Last month, the UN refugee agency's Dialogue on Protection Challenges looked at the lessons learned from the new refugee response framework adopted by the UN in 2016, known as the Comprehensive Refugee Response Framework (CRRF). The Norwegian Refugee Council (NRC) provided concrete, evidence-based proposals to improve this global response, particularly in terms of refugee protection.
As an operational humanitarian organisation, we gave an overview of what has changed in the year since the New York Declaration was adopted. To examine what changes took place on the ground, we conducted extensive research and interviewed refugees to learn their perspectives on the current response system, its gaps and challenges.
In search of safety and self-sufficiency
When we spoke to refugees and displaced people, we found that most frequently repeated concerns relate to fundamental issues around protection, the ability to access basic rights and services, including the right to work and to go to school.
“We must be accepted by the people as human beings. We know how to live, how to find our money for ourselves, but they don’t let us. We are between the clouds – we can’t go back and we can’t live here," a Congolese man told us in Kenya.
Similarly, our interviews with people forced to flee their homes in Honduras and El Salvador showed that they flee in search of protection, safety and self-sufficiency, including the right to work. Some said that they would be willing to move as far as Asia to find safety, despite the distance, language and cultural barriers.
- The New York Declaration for Refugees and Migrants was adopted by the UN General Assembly in September 2016. It contains commitments by Member States to respect the human rights of refugees and migrants and to support the countries that welcome them.
- The New York Declaration contains an annex, known as the Comprehensive Refugee Response Framework, or CRRF, which lays out a vision for a more predictable and more comprehensive response to refugee crises.
- The CRRF has been piloted in various contexts in the past year. At the 2017 High Commissioner’s Dialogue on Protection Challenges, UNHCR and its partners assessed its application.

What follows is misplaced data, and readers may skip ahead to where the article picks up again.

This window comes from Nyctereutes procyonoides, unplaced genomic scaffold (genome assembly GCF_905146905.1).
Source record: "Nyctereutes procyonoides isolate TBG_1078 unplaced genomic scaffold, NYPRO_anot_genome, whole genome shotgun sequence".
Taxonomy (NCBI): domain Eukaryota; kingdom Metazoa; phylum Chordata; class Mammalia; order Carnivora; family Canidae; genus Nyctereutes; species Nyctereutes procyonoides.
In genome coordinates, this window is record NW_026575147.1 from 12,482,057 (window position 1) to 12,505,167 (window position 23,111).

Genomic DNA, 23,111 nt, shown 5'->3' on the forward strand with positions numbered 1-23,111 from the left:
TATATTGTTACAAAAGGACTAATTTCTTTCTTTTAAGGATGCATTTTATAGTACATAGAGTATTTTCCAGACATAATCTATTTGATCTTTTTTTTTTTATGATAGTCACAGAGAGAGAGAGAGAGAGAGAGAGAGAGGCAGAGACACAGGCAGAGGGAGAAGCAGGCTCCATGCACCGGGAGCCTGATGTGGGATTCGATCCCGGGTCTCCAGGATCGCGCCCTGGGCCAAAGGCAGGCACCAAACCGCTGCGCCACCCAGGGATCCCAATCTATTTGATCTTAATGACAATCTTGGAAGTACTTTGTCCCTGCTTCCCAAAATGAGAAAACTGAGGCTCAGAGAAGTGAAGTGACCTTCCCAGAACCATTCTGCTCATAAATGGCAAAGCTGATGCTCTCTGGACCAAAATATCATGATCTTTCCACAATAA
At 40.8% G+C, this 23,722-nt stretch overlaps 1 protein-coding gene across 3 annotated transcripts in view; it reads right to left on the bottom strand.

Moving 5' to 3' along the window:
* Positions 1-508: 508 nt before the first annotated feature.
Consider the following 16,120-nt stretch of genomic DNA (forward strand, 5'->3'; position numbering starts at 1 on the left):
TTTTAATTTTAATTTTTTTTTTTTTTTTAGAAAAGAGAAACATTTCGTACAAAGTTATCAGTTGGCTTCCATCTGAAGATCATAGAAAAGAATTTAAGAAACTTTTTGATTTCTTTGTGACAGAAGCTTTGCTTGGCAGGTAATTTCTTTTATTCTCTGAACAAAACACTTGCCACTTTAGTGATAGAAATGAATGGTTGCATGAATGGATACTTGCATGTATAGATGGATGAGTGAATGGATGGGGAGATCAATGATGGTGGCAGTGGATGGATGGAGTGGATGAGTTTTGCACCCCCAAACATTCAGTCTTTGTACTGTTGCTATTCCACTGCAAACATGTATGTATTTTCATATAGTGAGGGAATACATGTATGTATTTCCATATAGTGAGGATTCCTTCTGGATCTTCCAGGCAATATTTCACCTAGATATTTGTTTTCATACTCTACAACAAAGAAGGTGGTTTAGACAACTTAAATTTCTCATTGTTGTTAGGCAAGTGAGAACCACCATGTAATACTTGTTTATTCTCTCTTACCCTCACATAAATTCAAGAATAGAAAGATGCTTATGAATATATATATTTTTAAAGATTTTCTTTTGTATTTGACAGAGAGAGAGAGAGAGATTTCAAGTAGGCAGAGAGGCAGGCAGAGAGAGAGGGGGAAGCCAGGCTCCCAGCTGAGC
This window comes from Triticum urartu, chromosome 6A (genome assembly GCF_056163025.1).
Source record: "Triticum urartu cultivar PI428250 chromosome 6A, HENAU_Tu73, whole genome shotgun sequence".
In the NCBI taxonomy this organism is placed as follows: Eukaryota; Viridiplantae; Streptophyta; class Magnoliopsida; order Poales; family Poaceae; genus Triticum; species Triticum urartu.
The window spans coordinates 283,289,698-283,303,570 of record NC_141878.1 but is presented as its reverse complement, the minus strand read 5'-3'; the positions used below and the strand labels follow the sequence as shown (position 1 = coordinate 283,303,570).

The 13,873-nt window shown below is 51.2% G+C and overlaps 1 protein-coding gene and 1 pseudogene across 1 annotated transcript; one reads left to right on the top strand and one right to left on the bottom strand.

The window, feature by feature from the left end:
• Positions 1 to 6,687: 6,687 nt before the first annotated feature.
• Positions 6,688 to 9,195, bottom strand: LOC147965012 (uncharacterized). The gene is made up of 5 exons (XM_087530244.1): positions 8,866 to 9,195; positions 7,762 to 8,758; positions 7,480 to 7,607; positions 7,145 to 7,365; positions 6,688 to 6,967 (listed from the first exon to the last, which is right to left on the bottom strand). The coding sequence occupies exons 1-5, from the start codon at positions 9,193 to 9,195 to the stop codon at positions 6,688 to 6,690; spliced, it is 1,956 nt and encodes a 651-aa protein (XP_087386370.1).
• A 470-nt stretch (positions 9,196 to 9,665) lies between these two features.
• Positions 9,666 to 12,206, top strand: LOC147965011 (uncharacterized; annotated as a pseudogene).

Responsibility isn’t shared between states
One of the main goals of this new compact must be to improve the responsibility sharing between states. As Egeland noted, responsibility sharing is not there at the moment: “We have ten generous host countries and we have five to ten generous donors, and then there are 180 states doing very little.”
To make things even worse for the displaced people, the little that has been done is negative. “There has been more wall building, more barbed wire, and reduced resettlement opportunities,” Egeland added.
Any responsibility sharing mechanism must preserve refugees’ rights and freedoms at the centre. This must include a shift in current political narratives viewing refugee populations as a burden to active, rights-bearing members of society. Hindering rights prevents displaced people from becoming productive members of society, fueling this false narrative. To this aim, governments must guarantee freedom of movement for all displaced people. It’s essential to ensure people can access services, education and work opportunities. This enables them to contribute to local economies and cultures.
“We need to see a surge in looking at the rights of asylum seekers according to the international law. But so far the surge has been in border and coast guards,” Egeland said of the disappointing trends.
NRC, together with four other organisations drafted key priority areas and ten recommendations related to permanent solutions for refugees that should be incorporated when states develop the Programme of Action, which will set out actions that should be taken by states and other relevant actors to ensure that they implement their existing obligations. This includes looking into how the responsibility for hosting and supporting refugees can be more equitably shared between states.
As Jan Egeland emphasised at one of the panels: “It's not a success if we have more papers and memorandums, we have to see real change for people's lives.”
We need to be better at protecting people forced to flee – by strengthening standards for the quality of asylum, and ensuring that refugees can access public services and pursue livelihoods opportunities.
During the High Commissioner’s Dialogue on Protection Challenges, NRC launched the following reports and documents:
- Putting Protection at the Heart of the New Global Compact
- Joint NGO recommendations on durable solutions for the global compact on refugees’ programme of action
- Less Promises, More Solutions – findings from our research in the Northern Triangle of Central America